For instance, a company like BillShrink might build a widget to look at all of your bank accounts and give impartial advice on where you might be losing money, or missing out on the opportunity to make money. Or there could be some kind of payments widget, using the cheap ACH network rather than the expensive wire-transfer network, allowing people to pay each other easily without going via PayPal. Or a bank could set up a simple dynamic comparison tool, a bit like Progressive Insurance, showing how their rates and fees compare to anybody else’s. Or someone could build a new kind of scoring system based on assets as well as just credit history — as Arora notes, you can have a $10 million of cash in the bank, but any number of very normal snafus can still result in your having a bad credit score. Josh talked about building an app which lets you take a photo of a bill with your iPhone, and the widget automatically pays it on the due date. And then there are all manner of savings and investment and tax possibilities on top. There might not be 100,000 apps like there are on the iPhone, but a few hundred is a distinct possibility. Any of them could be offered by banks for a fee or for free to all the users of their online banking systems; all of them will be available on yodlee.com.
It’s the outsourcing of innovation, and right now might just be the perfect time to implement it. “We saw a huge traffic spike when the crisis happened”, says Arora, who’s convinced that consumers are more receptive than ever to the kind of message being sold by Ally bank: no hidden fees, lots of transparency, much more control over your money than you’ve been used to in the past, not just from computers but from mobile devices as well. At the same time, banks are looking to recoup some of the money they’re currently spending on their websites, which generally cost about $10 per user per month, thanks largely to crazy billpay systems which often involve sending paper checks in the mail.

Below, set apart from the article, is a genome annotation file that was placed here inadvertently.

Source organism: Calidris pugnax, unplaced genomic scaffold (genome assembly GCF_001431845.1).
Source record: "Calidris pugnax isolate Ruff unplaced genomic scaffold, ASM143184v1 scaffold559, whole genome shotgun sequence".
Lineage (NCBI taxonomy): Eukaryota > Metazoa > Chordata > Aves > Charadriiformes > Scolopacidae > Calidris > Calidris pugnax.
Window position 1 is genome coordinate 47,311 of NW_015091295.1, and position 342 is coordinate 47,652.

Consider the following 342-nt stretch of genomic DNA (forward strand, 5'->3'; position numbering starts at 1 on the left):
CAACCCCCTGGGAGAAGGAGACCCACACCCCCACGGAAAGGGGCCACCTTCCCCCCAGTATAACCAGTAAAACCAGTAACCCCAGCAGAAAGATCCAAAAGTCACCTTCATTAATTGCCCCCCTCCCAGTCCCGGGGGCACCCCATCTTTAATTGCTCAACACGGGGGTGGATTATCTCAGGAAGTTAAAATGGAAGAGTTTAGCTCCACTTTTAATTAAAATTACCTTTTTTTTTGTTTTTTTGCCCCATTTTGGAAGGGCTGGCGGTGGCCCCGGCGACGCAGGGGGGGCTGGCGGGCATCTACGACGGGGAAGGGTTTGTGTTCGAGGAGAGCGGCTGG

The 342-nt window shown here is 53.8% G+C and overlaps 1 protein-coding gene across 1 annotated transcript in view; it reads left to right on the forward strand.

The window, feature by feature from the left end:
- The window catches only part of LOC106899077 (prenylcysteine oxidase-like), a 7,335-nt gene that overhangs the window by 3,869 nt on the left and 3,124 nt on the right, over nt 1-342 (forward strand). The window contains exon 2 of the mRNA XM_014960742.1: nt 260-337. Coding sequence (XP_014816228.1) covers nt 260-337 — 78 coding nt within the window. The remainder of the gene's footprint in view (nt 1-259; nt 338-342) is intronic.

Rather than trying to maximize the amount of fees they extract from each customer, smart banks might start trying to maximize the proportion of each customer’s financial business that they look after: most people keep only about 35% of their total balances with their primary bank. And with the transparency of the internet, it’ll be more obvious than ever which banks are worth using and which are the rip-off merchants.
Arora talked about the rate of uptake of personal computers from the mid-1980s to the mid-1990s: although the technology improved enormously over that time, the rate of growth of the user base never really took off. And then the internet arrived, and suddenly PC penetration skyrocketed. Maybe the advent of easy and transparent collaborative tools will be the precipitating factor which finally brings US banking out of the era of checks-in-the-mail and into the 21st Century — especially if the stick of improved customer satisfaction is combined with the carrot of a Consumer Financial Protection Agency cracking down on fee income. In fact, the CFPA might even build its own widgets designed to set off a red flag whenever a bank tried to offer a non-compliant product. Yodlee has all that information right now; it’s just that no one’s really using it. With the release of a set of APIs in January, all that will change. Almost certainly for the better.